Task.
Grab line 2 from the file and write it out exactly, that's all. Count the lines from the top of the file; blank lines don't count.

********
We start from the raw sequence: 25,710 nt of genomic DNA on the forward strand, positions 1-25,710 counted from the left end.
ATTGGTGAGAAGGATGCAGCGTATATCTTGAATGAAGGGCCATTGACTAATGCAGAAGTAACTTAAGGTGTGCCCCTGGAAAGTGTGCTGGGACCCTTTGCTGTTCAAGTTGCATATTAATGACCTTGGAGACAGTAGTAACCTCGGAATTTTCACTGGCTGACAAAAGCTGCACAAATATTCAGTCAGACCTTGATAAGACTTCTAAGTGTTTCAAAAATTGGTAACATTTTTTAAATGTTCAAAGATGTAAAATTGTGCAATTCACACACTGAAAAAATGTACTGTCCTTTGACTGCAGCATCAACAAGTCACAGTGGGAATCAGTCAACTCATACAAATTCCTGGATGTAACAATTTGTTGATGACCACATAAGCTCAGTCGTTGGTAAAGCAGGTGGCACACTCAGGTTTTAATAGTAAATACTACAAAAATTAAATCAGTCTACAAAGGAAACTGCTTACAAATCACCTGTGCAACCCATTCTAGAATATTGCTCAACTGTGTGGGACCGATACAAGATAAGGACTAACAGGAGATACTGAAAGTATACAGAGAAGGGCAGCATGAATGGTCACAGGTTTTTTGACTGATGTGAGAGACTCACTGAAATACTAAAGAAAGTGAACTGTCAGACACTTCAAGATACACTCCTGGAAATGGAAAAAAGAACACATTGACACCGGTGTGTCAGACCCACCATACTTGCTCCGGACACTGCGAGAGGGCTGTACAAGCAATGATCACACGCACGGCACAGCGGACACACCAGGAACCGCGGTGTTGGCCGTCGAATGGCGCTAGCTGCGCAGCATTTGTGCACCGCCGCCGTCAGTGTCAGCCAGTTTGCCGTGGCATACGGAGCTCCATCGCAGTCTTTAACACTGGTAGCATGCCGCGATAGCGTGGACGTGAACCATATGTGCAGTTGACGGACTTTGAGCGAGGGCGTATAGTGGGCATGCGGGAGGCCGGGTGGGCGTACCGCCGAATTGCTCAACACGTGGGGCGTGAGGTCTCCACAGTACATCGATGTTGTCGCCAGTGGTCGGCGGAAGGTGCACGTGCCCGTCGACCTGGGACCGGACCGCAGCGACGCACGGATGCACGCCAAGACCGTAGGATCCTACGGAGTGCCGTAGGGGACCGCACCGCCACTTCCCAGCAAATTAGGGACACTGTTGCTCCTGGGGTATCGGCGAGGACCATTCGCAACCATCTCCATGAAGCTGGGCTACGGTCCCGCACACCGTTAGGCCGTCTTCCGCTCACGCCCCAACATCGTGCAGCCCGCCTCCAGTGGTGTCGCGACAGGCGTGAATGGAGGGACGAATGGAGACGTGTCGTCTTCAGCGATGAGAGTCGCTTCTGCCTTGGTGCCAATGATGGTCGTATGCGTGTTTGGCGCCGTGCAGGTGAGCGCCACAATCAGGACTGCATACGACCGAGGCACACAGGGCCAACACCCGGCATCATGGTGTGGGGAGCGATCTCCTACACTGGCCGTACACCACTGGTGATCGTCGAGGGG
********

ATTGGTGAGAAGGATGCAGCGTATATCTTGAATGAAGGGCCATTGACTAATGCAGAAGTAACTTAAGGTGTGCCCCTGGAAAGTGTGCTGGGACCCTTTGCTGTTCAAGTTGCATATTAATGACCTTGGAGACAGTAGTAACCTCGGAATTTTCACTGGCTGACAAAAGCTGCACAAATATTCAGTCAGACCTTGATAAGACTTCTAAGTGTTTCAAAAATTGGTAACATTTTTTAAATGTTCAAAGATGTAAAATTGTGCAATTCACACACTGAAAAAATGTACTGTCCTTTGACTGCAGCATCAACAAGTCACAGTGGGAATCAGTCAACTCATACAAATTCCTGGATGTAACAATTTGTTGATGACCACATAAGCTCAGTCGTTGGTAAAGCAGGTGGCACACTCAGGTTTTAATAGTAAATACTACAAAAATTAAATCAGTCTACAAAGGAAACTGCTTACAAATCACCTGTGCAACCCATTCTAGAATATTGCTCAACTGTGTGGGACCGATACAAGATAAGGACTAACAGGAGATACTGAAAGTATACAGAGAAGGGCAGCATGAATGGTCACAGGTTTTTTGACTGATGTGAGAGACTCACTGAAATACTAAAGAAAGTGAACTGTCAGACACTTCAAGATACACTCCTGGAAATGGAAAAAAGAACACATTGACACCGGTGTGTCAGACCCACCATACTTGCTCCGGACACTGCGAGAGGGCTGTACAAGCAATGATCACACGCACGGCACAGCGGACACACCAGGAACCGCGGTGTTGGCCGTCGAATGGCGCTAGCTGCGCAGCATTTGTGCACCGCCGCCGTCAGTGTCAGCCAGTTTGCCGTGGCATACGGAGCTCCATCGCAGTCTTTAACACTGGTAGCATGCCGCGATAGCGTGGACGTGAACCATATGTGCAGTTGACGGACTTTGAGCGAGGGCGTATAGTGGGCATGCGGGAGGCCGGGTGGGCGTACCGCCGAATTGCTCAACACGTGGGGCGTGAGGTCTCCACAGTACATCGATGTTGTCGCCAGTGGTCGGCGGAAGGTGCACGTGCCCGTCGACCTGGGACCGGACCGCAGCGACGCACGGATGCACGCCAAGACCGTAGGATCCTACGGAGTGCCGTAGGGGACCGCACCGCCACTTCCCAGCAAATTAGGGACACTGTTGCTCCTGGGGTATCGGCGAGGACCATTCGCAACCATCTCCATGAAGCTGGGCTACGGTCCCGCACACCGTTAGGCCGTCTTCCGCTCACGCCCCAACATCGTGCAGCCCGCCTCCAGTGGTGTCGCGACAGGCGTGAATGGAGGGACGAATGGAGACGTGTCGTCTTCAGCGATGAGAGTCGCTTCTGCCTTGGTGCCAATGATGGTCGTATGCGTGTTTGGCGCCGTGCAGGTGAGCGCCACAATCAGGACTGCATACGACCGAGGCACACAGGGCCAACACCCGGCATCATGGTGTGGGGAGCGATCTCCTACACTGGCCGTACACCACTGGTGATCGTCGAGGGG